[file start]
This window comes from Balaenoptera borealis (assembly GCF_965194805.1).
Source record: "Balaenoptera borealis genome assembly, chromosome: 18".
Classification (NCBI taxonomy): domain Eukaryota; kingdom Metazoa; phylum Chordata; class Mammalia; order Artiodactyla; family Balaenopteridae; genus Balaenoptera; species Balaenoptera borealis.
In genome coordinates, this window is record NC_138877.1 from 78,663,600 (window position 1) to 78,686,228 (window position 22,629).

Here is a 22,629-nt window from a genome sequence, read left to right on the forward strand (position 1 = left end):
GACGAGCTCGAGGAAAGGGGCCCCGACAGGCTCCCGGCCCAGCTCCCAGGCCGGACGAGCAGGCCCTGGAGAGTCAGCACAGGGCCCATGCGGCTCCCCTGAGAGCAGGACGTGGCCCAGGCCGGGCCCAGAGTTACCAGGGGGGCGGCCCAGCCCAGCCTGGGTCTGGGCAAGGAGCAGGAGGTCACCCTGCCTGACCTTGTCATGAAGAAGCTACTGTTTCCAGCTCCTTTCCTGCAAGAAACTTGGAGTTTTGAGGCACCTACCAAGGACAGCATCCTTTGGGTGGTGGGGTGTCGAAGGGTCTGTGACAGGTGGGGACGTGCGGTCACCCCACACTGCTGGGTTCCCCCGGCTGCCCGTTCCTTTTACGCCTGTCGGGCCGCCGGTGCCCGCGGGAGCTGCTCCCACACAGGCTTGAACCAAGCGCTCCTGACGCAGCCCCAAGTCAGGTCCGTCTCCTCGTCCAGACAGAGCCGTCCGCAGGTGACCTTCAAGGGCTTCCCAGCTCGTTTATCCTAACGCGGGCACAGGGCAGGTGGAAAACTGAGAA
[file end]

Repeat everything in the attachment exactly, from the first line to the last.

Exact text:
This window comes from Balaenoptera borealis (assembly GCF_965194805.1).
Source record: "Balaenoptera borealis genome assembly, chromosome: 18".
Classification (NCBI taxonomy): domain Eukaryota; kingdom Metazoa; phylum Chordata; class Mammalia; order Artiodactyla; family Balaenopteridae; genus Balaenoptera; species Balaenoptera borealis.
In genome coordinates, this window is record NC_138877.1 from 78,663,600 (window position 1) to 78,686,228 (window position 22,629).

Here is a 22,629-nt window from a genome sequence, read left to right on the forward strand (position 1 = left end):
GACGAGCTCGAGGAAAGGGGCCCCGACAGGCTCCCGGCCCAGCTCCCAGGCCGGACGAGCAGGCCCTGGAGAGTCAGCACAGGGCCCATGCGGCTCCCCTGAGAGCAGGACGTGGCCCAGGCCGGGCCCAGAGTTACCAGGGGGGCGGCCCAGCCCAGCCTGGGTCTGGGCAAGGAGCAGGAGGTCACCCTGCCTGACCTTGTCATGAAGAAGCTACTGTTTCCAGCTCCTTTCCTGCAAGAAACTTGGAGTTTTGAGGCACCTACCAAGGACAGCATCCTTTGGGTGGTGGGGTGTCGAAGGGTCTGTGACAGGTGGGGACGTGCGGTCACCCCACACTGCTGGGTTCCCCCGGCTGCCCGTTCCTTTTACGCCTGTCGGGCCGCCGGTGCCCGCGGGAGCTGCTCCCACACAGGCTTGAACCAAGCGCTCCTGACGCAGCCCCAAGTCAGGTCCGTCTCCTCGTCCAGACAGAGCCGTCCGCAGGTGACCTTCAAGGGCTTCCCAGCTCGTTTATCCTAACGCGGGCACAGGGCAGGTGGAAAACTGAGAA